What remains to be seen is if Los Ososians are bears who will start asking the right questions or sheep in a panic, soooo easy to herd off a cliff. The old recalled board majority (some of whom are behind the “dissolve the CSD” movement) tried that with their Let’s Pound Money Into The Ground assault before the election in order to cow and bully people into either not voting or giving up and following the party line. (You know, the party line that said that having a centrally located sewer plant in order to get some parks around it was a “strongly held community value” that trumped all else, including common sense, science, environment, good planning and price?)

So we wait to see if growls will arise from our Bangladesh By The Bay. Or baaaaahhhs” Meantime, about the “science” behind the R(N)WQCB’s latest move, I can only say –you’re embarrassing yourselves, Guys. If water pollution IS what you’re serious about, and you intend to issue CDO’s to the entire community, any fool with a clip board will tell you, you don’t randomly hit your targets. That smacks of incompetence OR the possibility that you have a hidden agenda that has nothing to do with “science.” If you’re interested in “science,” you start with the worst cases first then work forward. That will get you more “water quality” bang for your buck.

Of course, that action depends on whether or not the RWQCB is actually “serious” about “Water Quality.”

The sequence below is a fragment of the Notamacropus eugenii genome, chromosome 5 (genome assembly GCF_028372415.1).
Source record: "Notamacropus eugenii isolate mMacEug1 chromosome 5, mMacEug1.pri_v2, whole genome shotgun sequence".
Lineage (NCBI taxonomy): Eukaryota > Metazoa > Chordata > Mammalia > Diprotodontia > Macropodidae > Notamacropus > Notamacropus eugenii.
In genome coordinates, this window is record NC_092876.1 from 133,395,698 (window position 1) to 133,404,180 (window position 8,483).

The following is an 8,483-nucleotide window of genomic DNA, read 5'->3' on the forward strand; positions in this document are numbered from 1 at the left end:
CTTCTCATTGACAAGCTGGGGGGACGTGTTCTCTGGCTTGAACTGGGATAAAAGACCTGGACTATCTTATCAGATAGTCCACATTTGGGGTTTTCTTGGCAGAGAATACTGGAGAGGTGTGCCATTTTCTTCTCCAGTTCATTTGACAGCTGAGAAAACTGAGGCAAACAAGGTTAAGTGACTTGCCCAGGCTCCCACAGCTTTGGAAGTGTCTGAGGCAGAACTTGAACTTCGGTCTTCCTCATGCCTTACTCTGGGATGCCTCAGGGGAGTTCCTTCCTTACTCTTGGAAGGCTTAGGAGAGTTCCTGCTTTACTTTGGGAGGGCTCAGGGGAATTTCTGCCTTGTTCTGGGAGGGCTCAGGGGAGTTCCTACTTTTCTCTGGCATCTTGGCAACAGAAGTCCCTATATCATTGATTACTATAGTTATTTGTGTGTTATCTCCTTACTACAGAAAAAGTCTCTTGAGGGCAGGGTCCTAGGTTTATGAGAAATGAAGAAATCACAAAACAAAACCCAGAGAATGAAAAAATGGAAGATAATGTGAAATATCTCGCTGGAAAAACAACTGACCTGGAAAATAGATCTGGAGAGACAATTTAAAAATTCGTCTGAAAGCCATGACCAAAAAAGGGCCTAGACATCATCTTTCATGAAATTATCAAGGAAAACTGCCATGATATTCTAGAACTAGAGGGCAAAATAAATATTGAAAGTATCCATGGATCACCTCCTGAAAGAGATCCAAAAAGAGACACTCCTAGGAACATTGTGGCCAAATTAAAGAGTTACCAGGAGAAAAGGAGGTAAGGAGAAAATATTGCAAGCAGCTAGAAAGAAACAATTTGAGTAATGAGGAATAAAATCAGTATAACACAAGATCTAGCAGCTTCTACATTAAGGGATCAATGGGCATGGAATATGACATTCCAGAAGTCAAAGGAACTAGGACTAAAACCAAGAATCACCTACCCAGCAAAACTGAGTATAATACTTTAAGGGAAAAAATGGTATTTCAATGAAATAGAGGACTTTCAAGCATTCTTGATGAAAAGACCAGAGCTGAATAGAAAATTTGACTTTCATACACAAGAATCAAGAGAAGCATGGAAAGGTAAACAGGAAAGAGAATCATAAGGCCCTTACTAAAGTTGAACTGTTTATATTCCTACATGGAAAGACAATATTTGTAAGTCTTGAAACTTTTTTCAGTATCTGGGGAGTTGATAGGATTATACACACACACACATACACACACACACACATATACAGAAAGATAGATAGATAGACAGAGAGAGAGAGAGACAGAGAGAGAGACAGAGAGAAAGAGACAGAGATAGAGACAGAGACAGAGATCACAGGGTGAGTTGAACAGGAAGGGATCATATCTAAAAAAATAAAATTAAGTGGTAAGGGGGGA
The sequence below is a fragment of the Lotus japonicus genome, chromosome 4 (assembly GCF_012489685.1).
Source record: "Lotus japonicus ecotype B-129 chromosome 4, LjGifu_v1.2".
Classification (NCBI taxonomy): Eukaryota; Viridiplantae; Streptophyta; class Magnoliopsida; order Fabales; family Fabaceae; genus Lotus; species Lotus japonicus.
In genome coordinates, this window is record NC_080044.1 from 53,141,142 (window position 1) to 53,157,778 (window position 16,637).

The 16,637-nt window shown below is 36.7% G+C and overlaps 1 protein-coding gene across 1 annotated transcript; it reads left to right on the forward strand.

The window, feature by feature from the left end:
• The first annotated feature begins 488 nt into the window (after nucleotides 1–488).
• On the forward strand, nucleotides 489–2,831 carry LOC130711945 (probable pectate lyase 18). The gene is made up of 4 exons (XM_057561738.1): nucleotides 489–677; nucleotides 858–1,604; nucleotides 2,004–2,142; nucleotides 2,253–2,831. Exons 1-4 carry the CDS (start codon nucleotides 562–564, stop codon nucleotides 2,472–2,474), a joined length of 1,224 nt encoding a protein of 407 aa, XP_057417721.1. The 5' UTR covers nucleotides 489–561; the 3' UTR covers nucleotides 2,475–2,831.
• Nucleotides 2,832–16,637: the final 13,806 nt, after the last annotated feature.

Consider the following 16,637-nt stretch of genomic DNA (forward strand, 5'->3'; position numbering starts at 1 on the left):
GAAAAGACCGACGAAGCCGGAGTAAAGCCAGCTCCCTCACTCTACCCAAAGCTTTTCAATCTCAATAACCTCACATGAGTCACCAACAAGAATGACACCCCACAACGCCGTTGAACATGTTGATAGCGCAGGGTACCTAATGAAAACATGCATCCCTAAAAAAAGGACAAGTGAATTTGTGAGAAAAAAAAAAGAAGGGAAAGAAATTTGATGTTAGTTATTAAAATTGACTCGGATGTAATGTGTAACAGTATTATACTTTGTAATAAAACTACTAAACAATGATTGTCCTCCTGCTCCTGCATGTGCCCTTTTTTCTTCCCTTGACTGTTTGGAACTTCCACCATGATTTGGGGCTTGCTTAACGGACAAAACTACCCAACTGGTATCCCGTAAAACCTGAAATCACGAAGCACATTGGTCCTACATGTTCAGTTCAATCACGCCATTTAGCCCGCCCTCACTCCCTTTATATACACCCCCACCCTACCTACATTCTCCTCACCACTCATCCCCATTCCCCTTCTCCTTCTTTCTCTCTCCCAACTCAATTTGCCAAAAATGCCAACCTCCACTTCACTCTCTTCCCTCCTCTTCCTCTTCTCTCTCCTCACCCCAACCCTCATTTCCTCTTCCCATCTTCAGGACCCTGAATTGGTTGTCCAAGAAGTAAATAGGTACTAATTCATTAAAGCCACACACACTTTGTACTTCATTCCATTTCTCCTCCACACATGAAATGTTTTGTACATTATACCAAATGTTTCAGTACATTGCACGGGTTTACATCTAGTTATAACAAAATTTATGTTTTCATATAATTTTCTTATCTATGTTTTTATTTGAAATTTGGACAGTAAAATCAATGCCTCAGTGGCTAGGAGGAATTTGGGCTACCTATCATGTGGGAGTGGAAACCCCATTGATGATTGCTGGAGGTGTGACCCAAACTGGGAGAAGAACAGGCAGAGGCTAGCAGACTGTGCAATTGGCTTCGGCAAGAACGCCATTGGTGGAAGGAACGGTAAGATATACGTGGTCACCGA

Thursday, January 26, 2006

Why Los Ososians Are Getting Grey

If you ever wonder why so many people who pay the least attention to what’s going on in Los Osos end up crossing their eyes and grinding their teeth so often, Geoffrey Evan’s January 25th letter to the Editor is a case in point. Mr Evans, a member of the Los Osos/Baywood Park Property Owners Association, wrote in response to a Jan 15 Tribune story about the various legal bills piling up for the new CSD.

Alas, like so many people discussing The Hideous Los Osos Sewer Wars, what Mr. Evans does is conflation: put apples next to oranges and hope everyone will see pears.

For example, he notes that “since 1999 [a period that covers when the OLD board was in charge] the total expenses for legal costs including outside legal fees to combat the many lawsuits brought against the Los Osos CSD by some of the very people currently serving on the board, has been $700,000.”